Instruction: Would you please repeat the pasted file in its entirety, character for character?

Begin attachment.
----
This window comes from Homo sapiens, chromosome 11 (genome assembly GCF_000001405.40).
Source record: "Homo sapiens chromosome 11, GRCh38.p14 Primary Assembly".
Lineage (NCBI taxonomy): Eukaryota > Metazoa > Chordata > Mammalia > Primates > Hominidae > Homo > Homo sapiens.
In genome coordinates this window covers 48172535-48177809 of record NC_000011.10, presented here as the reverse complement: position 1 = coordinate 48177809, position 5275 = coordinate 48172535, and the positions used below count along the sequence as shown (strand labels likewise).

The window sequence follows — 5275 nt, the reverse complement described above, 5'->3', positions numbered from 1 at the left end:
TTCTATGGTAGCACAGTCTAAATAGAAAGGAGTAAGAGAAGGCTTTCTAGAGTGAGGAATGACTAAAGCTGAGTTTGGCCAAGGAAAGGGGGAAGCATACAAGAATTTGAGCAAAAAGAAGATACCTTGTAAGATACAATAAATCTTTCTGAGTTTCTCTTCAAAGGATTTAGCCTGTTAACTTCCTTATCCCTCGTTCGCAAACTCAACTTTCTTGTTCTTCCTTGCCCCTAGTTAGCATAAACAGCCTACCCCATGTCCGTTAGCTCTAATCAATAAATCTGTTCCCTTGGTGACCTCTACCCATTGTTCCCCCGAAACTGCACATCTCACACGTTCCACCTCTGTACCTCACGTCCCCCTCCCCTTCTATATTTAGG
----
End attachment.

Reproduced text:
This window comes from Homo sapiens, chromosome 11 (genome assembly GCF_000001405.40).
Source record: "Homo sapiens chromosome 11, GRCh38.p14 Primary Assembly".
Lineage (NCBI taxonomy): Eukaryota > Metazoa > Chordata > Mammalia > Primates > Hominidae > Homo > Homo sapiens.
In genome coordinates this window covers 48172535-48177809 of record NC_000011.10, presented here as the reverse complement: position 1 = coordinate 48177809, position 5275 = coordinate 48172535, and the positions used below count along the sequence as shown (strand labels likewise).

The window sequence follows — 5275 nt, the reverse complement described above, 5'->3', positions numbered from 1 at the left end:
TTCTATGGTAGCACAGTCTAAATAGAAAGGAGTAAGAGAAGGCTTTCTAGAGTGAGGAATGACTAAAGCTGAGTTTGGCCAAGGAAAGGGGGAAGCATACAAGAATTTGAGCAAAAAGAAGATACCTTGTAAGATACAATAAATCTTTCTGAGTTTCTCTTCAAAGGATTTAGCCTGTTAACTTCCTTATCCCTCGTTCGCAAACTCAACTTTCTTGTTCTTCCTTGCCCCTAGTTAGCATAAACAGCCTACCCCATGTCCGTTAGCTCTAATCAATAAATCTGTTCCCTTGGTGACCTCTACCCATTGTTCCCCCGAAACTGCACATCTCACACGTTCCACCTCTGTACCTCACGTCCCCCTCCCCTTCTATATTTAGG